There is a road in Johannesburg, in the heart of the northern suburbs, called the William Nicol Highway.
It is named, I believe, after Sir William Nicol Highway, a bureaucrat and politician of the variety whose legacy lives forever on in the lane-markings.
It is a famous road, stretching all the way from the Tuscan settlement of Fourways, to the English country village of Bryanston, to the grand baronial fortress of Hyde Park Mall.
Along the road itself, there is not much to see, although there is a point, as you head into the dip near Bryanston High School and the Bryanston Shopping Centre, where you can enjoy a nice steroscopic view of the two Johannesburgs: the Dubai-like cloudscrapers of Sandton to your left, and the jagged District 9 skyline of the Joburg city centre to your right.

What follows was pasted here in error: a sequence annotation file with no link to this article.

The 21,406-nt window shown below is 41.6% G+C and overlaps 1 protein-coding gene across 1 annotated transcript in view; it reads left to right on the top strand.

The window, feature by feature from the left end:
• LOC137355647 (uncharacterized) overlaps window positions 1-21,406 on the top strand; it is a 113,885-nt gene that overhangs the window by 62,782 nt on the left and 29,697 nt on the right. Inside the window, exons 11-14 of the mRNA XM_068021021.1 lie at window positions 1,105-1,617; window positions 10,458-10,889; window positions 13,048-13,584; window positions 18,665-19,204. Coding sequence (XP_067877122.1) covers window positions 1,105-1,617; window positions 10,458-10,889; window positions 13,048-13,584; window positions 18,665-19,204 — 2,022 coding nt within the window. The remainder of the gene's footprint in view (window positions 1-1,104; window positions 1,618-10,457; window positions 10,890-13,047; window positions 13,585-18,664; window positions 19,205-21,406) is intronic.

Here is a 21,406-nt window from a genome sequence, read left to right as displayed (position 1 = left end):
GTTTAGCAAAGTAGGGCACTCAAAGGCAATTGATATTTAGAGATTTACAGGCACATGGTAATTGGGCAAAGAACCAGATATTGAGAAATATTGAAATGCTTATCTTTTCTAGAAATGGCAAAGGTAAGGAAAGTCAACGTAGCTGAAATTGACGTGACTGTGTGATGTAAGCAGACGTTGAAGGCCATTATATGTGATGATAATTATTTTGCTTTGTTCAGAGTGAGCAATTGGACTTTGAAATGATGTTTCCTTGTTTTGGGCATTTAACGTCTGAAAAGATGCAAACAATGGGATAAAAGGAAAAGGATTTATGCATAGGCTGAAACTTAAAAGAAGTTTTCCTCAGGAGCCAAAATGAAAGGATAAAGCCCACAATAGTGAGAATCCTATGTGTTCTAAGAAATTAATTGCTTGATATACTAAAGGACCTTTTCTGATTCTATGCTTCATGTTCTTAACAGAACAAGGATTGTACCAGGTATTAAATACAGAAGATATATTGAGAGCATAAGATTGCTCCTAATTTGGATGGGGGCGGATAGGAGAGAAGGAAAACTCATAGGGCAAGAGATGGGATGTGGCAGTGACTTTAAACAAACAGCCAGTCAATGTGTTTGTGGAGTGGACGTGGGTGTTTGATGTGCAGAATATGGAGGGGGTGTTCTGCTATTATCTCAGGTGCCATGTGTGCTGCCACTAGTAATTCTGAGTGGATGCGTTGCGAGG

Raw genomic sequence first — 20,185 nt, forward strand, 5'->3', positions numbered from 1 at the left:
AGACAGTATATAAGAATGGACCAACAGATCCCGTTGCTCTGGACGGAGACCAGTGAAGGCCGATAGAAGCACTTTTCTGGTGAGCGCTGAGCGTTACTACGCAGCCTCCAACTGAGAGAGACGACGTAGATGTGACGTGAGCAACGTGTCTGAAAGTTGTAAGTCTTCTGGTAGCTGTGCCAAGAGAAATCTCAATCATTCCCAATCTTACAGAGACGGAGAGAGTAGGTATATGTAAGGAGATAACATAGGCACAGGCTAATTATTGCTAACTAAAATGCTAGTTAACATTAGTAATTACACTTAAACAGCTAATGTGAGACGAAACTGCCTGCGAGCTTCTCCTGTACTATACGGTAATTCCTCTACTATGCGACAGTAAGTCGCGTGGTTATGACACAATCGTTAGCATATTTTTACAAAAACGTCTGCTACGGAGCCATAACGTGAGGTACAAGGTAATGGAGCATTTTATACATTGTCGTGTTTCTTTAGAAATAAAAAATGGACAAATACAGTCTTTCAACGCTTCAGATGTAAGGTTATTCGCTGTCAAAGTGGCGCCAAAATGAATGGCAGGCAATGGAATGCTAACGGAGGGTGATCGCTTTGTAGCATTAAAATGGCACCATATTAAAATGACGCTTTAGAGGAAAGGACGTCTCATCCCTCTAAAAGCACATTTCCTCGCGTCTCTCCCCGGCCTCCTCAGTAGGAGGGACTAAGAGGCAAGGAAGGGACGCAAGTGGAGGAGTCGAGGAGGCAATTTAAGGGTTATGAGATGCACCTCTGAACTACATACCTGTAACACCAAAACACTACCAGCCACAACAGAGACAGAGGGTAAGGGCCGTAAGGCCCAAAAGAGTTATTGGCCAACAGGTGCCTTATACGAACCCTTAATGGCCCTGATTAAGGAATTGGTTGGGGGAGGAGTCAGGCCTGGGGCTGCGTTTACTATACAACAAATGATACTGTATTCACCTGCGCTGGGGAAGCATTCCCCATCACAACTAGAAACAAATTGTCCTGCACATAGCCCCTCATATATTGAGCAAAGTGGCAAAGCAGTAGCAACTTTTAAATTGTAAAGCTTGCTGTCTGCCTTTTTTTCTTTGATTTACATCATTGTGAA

Then the robot turns green, and it’s clusters and office parks and pummice-stone salesmen all the way.
But this week, a little miracle took place on the traffic island that bisects this unlovely and much-travelled strip of macadamised tar.
Seemingly overnight, a platoon of naked, spindly trees blossomed into a blaze of colour, red and green and orange and pink and yellow blooms bursting against the icy-blue winter sky.
An unseasonably early harbinger of Spring? A student prank? The first, subtle signs of an alien invasion? An act of random kindness by a stranger with a ladder and a bakkie-load of industrial hair-netting?
No, as it turned out. It was a branding campaign by the Breakfast Show of 94.7 Highveld Stereo. But still, I smiled, dammit.
And these trees, when Spring really comes, will look even prettier, reminding us, in our fast cars, glued to our cellphones, that there is beauty to be found even on a noisy, bustling highway in the northern suburbs of Johannesburg.